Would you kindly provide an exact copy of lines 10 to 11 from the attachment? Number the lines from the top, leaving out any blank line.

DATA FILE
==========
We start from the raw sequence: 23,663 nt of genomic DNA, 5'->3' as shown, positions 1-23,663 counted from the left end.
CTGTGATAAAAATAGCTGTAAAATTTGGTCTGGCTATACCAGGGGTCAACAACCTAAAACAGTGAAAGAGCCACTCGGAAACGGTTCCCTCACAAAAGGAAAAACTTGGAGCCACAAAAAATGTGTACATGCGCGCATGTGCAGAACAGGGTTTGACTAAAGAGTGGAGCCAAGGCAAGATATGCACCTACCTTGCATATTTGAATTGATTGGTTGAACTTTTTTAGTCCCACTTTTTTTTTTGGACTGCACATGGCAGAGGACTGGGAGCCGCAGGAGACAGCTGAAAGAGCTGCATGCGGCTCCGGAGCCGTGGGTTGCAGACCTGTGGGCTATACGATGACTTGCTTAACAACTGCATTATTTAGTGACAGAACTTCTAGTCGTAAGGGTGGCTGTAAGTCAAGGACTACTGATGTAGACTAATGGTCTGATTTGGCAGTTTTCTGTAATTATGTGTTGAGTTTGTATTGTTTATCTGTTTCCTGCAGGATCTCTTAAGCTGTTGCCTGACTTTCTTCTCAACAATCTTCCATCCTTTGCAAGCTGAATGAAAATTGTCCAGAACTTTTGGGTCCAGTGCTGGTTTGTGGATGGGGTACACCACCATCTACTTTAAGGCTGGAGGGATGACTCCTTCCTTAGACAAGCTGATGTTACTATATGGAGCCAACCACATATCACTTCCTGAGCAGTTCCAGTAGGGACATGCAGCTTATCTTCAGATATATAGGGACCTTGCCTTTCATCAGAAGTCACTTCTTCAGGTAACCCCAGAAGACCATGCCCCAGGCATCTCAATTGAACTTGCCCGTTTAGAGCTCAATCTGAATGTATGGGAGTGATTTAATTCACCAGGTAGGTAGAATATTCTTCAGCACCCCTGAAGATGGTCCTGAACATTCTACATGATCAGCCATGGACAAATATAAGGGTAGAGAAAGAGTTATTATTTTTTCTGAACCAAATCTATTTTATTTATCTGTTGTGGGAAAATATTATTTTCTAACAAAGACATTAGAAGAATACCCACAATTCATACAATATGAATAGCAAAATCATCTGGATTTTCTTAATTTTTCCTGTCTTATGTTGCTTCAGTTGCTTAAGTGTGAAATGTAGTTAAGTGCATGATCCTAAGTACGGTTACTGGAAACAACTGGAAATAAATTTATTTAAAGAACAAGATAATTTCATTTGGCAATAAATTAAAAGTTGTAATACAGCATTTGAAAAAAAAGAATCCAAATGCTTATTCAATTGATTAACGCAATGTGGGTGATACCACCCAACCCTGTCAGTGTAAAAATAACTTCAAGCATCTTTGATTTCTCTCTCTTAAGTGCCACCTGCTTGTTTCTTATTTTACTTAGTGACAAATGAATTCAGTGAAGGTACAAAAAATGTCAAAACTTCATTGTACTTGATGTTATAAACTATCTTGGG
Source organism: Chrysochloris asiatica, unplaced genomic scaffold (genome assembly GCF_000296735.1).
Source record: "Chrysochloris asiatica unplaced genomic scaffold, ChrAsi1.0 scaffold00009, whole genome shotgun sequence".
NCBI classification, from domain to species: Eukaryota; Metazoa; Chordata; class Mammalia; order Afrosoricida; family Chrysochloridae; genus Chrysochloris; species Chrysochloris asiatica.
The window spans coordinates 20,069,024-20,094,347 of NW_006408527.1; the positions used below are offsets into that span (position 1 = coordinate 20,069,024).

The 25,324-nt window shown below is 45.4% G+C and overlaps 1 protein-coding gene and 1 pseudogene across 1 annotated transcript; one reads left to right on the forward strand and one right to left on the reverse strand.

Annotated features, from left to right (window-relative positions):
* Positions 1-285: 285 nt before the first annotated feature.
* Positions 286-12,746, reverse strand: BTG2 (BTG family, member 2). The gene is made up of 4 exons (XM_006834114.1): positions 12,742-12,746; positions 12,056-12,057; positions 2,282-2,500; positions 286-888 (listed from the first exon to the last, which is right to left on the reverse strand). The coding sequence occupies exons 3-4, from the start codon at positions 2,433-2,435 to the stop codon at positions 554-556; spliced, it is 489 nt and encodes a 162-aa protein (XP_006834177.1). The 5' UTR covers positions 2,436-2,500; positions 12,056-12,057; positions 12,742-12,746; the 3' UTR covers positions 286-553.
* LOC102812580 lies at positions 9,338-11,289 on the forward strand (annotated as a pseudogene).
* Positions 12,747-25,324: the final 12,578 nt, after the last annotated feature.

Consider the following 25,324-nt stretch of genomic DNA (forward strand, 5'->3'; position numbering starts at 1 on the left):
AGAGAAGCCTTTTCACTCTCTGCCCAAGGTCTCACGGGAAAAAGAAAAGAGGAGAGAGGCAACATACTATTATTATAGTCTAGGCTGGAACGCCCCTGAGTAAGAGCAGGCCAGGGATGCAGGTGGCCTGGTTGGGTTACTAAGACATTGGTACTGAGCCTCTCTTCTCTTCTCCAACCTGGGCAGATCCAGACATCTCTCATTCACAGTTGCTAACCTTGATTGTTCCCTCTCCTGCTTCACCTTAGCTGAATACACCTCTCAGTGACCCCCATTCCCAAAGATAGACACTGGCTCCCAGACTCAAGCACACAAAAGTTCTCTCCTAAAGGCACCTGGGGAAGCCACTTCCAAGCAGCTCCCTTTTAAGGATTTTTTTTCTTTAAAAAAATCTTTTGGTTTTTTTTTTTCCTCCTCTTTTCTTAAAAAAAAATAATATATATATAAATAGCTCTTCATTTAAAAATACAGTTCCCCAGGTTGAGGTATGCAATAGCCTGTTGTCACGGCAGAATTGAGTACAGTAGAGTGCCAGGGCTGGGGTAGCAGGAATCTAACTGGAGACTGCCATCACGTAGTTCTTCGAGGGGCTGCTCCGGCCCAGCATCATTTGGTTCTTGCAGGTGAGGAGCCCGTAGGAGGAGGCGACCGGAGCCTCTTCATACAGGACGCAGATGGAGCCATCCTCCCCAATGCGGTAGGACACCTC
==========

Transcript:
* Positions 286-12,746, reverse strand: BTG2 (BTG family, member 2). The gene is made up of 4 exons (XM_006834114.1): positions 12,742-12,746; positions 12,056-12,057; positions 2,282-2,500; positions 286-888 (listed from the first exon to the last, which is right to left on the reverse strand). The coding sequence occupies exons 3-4, from the start codon at positions 2,433-2,435 to the stop codon at positions 554-556; spliced, it is 489 nt and encodes a 162-aa protein (XP_006834177.1). The 5' UTR covers positions 2,436-2,500; positions 12,056-12,057; positions 12,742-12,746; the 3' UTR covers positions 286-553.
* LOC102812580 lies at positions 9,338-11,289 on the forward strand (annotated as a pseudogene).